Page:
Jordan Ramis pc. Attorneys at law
Allocating Risk in Construction
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This article is intended to inform the reader of general legal principles applicable to the subject area. It is not intended to provide legal advice regarding specific problems or circumstances. Readers should consult with competent counsel with regard to specific situations.

From the Jordan Ramis Archives
Summer 2009

In most construction contracts, one party will agree to protect the other party from liability if something goes wrong or if something unexpected happens. Such agreements take different forms. One party may agree to "indemnify," "defend," or hold the other party "harmless." Such clauses appear similar but in fact are very different. To evaluate the risks of construction contracts, contractors and subcontractors need to understand these clauses and know what they are agreeing to and what duties and risks they are taking on.

An agreement to "indemnify" refers to the obligation to reimburse the other party for a loss or damage it has suffered. Properly drafted, indemnity agreements allocate the risk of harm to the party that is performing the work and that is therefore most able to control the work and reduce the risk of harm. A subcontractor might agree to indemnify the prime contractor from loss or damage caused by the subcontractor's work.

An indemnity obligation may be broad or limited. Properly drafted indemnity clauses limit the indemnity obligation to the extent that the loss is caused by the party providing the reimbursement. An overly broad indemnity agreement may be invalid. In construction contracts in Oregon, an agreement to indemnify someone for harm caused by that person's own negligence is void by statute.

"Defend" creates an obligation to pay the cost of defending another party against a claim brought by a third party. For example, if a subcontractor agrees to defend the prime contractor, the subcontractor will have to pay the attorney fees if the prime contractor is sued by the project owner because of defects in the subcontractors' work.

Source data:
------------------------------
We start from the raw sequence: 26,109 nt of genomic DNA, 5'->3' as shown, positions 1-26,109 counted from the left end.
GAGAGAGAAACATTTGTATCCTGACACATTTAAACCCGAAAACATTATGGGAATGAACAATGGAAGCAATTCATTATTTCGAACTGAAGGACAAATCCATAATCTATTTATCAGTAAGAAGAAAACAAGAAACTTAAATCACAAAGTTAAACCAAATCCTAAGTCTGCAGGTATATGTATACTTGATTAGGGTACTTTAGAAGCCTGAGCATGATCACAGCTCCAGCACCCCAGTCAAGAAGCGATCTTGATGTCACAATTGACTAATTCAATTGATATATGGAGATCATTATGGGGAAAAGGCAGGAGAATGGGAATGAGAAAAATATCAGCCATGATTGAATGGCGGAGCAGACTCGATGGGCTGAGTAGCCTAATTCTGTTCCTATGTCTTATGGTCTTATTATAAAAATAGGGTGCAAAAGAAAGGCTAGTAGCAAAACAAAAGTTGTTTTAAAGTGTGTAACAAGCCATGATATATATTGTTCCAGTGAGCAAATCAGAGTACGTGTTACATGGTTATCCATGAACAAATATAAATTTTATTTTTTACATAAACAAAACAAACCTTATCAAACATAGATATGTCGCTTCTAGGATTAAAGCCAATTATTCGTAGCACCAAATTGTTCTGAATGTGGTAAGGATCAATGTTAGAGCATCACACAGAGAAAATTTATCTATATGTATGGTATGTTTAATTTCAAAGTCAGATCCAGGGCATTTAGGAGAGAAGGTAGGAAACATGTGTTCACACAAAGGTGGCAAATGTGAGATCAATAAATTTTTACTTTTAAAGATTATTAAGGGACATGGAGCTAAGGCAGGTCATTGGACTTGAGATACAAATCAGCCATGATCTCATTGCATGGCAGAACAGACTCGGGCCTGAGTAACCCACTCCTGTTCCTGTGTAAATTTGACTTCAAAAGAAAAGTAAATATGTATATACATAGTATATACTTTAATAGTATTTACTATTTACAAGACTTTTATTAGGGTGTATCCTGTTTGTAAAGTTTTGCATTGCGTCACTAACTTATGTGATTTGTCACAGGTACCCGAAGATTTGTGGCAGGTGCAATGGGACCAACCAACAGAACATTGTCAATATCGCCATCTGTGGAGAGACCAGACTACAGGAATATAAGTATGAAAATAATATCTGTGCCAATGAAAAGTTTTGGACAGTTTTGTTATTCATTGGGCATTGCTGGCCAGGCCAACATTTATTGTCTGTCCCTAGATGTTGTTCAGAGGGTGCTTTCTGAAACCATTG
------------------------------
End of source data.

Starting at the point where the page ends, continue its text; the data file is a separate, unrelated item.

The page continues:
The duty to defend is separate from and broader than the duty to indemnify. In order for the duty to indemnify to arise, there must be actual proven loss. The duty to defend, on the other hand, merely requires that a claim be filed. In other words, all that is required is potential liability. The party agreeing to defend is obligated to do so, regardless of whether either party is ultimately liable to the party that asserted the claim, and the duty to defend continues until the claim is resolved. Unlike an agreement to indemnify, an agreement to defend is not limited by statute.

A hold-harmless clause creates both a duty to defend and a duty to cover any loss or harm, regardless of each party's negligence. Hold-harmless clauses often provide one party protection against any future claims but may also allocate risk between parties related to specific construction issues, such as site conditions. For example, if there are geological concerns on a project, a contractor may propose a contract clause requiring that the developer hold the contractor harmless from any liability arising out of geological issues. Under such a hold-harmless agreement, the developer would bear all the risk for that issue, including increased costs, delays, or claims brought by third parties.

If a party is required to indemnify, defend, or hold another party harmless according to a contract, failure to do so constitutes a breach of the contract. A breach of contract may lead to a lawsuit and may expose the breaching party to a judgment for damages resulting from the breach. But a breach of the duty to defend does not necessarily mean that the duty to indemnify has been breached.

Properly drafted indemnity, defense, and hold-harmless agreements allocate the risk to the party responsible. Improperly used, they can allocate all the risk to the party with the least amount of negotiating leverage, usually a subcontractor. Each clause should be carefully reviewed to ensure that no party is assuming more risk than it can bear and that it is being compensated for the risk it is assuming. If a party doesn't understand its risks and doesn't have the resources to meet its obligations if something goes wrong, the result won't be good for anyone involved. It is far better to have an attorney review, draft, and negotiate appropriate indemnity, defense, and hold-harmless clauses in advance of construction than to find out later that the contract allocates all the risk of harm or loss to you.